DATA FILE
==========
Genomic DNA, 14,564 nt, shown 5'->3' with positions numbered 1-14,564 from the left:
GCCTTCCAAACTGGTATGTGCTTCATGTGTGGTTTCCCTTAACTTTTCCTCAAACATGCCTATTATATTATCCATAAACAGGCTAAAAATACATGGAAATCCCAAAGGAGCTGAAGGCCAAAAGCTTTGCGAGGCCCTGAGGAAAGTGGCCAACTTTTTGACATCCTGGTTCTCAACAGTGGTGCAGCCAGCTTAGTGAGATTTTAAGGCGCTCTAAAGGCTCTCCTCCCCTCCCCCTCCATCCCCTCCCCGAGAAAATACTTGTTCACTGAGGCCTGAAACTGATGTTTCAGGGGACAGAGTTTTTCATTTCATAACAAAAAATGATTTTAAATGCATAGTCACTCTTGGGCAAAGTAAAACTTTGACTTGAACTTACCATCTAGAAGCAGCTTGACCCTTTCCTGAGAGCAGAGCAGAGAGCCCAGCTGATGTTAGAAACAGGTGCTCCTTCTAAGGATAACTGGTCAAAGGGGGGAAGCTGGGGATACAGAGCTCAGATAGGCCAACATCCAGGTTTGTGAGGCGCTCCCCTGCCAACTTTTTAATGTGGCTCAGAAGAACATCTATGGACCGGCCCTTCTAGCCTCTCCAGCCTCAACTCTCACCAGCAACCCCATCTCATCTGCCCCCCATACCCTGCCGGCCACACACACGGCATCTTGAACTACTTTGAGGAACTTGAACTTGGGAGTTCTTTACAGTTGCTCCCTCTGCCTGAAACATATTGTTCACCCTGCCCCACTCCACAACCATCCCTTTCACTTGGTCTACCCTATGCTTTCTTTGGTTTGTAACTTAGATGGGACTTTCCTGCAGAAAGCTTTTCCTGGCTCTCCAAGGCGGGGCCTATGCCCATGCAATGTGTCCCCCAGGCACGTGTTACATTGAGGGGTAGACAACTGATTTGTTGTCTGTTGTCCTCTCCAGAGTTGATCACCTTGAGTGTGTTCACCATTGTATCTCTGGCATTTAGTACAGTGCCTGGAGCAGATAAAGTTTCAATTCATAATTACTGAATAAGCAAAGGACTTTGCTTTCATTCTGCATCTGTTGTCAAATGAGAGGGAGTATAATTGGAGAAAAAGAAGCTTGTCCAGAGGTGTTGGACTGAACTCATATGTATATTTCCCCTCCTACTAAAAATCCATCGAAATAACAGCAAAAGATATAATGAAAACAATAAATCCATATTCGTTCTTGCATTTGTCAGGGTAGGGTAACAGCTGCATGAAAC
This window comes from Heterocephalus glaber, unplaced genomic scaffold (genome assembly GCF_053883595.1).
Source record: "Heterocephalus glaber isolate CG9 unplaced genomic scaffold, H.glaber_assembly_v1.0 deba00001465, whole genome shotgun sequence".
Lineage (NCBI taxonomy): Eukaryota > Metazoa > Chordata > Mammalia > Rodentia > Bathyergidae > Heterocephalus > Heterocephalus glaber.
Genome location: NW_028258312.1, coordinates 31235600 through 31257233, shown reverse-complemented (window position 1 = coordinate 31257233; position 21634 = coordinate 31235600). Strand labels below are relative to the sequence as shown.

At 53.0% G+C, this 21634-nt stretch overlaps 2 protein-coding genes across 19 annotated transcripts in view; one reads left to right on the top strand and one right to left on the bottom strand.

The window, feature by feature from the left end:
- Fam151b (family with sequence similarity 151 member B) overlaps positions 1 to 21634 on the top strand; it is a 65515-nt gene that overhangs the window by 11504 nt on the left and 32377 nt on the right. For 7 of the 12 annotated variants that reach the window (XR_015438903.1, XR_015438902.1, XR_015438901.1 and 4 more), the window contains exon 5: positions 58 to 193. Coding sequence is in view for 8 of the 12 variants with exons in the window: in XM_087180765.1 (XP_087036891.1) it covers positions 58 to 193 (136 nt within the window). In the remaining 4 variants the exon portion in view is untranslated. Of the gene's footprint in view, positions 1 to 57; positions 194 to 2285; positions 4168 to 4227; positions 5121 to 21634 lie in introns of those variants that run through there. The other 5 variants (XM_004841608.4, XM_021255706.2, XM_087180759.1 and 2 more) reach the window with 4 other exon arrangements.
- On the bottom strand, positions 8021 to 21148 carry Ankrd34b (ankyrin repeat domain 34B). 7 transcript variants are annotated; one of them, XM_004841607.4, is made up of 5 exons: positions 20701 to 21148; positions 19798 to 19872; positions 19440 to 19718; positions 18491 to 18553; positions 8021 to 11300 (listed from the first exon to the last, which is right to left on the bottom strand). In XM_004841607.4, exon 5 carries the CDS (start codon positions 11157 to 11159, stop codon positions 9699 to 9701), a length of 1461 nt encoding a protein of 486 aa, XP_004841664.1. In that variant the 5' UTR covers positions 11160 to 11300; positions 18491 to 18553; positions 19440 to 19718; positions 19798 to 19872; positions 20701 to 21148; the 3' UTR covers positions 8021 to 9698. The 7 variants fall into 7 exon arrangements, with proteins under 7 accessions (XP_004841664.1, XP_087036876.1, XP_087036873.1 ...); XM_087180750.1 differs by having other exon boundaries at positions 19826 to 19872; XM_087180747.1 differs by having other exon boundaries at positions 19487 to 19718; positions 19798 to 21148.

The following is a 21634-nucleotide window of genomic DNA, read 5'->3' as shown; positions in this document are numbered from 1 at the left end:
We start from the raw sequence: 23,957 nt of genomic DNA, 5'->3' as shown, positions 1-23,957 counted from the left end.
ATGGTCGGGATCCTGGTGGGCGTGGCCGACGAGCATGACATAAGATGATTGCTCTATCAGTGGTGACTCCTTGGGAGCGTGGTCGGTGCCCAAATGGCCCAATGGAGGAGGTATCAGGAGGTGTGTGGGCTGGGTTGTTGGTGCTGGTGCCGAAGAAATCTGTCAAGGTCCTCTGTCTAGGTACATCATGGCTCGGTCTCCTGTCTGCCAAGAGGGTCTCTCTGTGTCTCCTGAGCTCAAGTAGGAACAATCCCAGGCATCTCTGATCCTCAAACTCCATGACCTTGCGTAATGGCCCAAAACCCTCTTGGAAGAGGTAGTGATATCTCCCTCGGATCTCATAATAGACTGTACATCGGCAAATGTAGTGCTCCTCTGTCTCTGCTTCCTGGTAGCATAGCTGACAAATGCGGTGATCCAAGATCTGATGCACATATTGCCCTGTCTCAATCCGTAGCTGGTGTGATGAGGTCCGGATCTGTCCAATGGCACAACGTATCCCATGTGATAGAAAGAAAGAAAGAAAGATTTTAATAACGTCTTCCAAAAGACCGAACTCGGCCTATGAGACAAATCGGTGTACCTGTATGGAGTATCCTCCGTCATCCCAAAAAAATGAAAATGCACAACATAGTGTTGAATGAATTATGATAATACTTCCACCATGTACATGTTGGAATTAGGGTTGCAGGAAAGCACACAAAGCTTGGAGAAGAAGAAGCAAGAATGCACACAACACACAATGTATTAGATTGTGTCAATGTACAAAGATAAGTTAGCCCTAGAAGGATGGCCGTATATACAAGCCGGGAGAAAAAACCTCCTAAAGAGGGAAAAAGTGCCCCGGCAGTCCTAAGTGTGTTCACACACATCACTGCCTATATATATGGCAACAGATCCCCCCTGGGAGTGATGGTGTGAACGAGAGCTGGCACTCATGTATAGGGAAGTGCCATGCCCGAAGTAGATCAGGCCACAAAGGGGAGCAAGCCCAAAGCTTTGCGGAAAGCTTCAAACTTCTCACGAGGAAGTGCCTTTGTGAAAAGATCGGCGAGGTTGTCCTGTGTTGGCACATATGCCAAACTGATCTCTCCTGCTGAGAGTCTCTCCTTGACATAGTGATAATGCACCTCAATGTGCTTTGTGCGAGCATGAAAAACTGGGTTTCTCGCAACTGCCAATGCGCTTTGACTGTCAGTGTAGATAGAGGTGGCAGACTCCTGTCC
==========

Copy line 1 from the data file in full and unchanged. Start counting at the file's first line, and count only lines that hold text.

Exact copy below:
Genomic DNA, 14,564 nt, shown 5'->3' with positions numbered 1-14,564 from the left: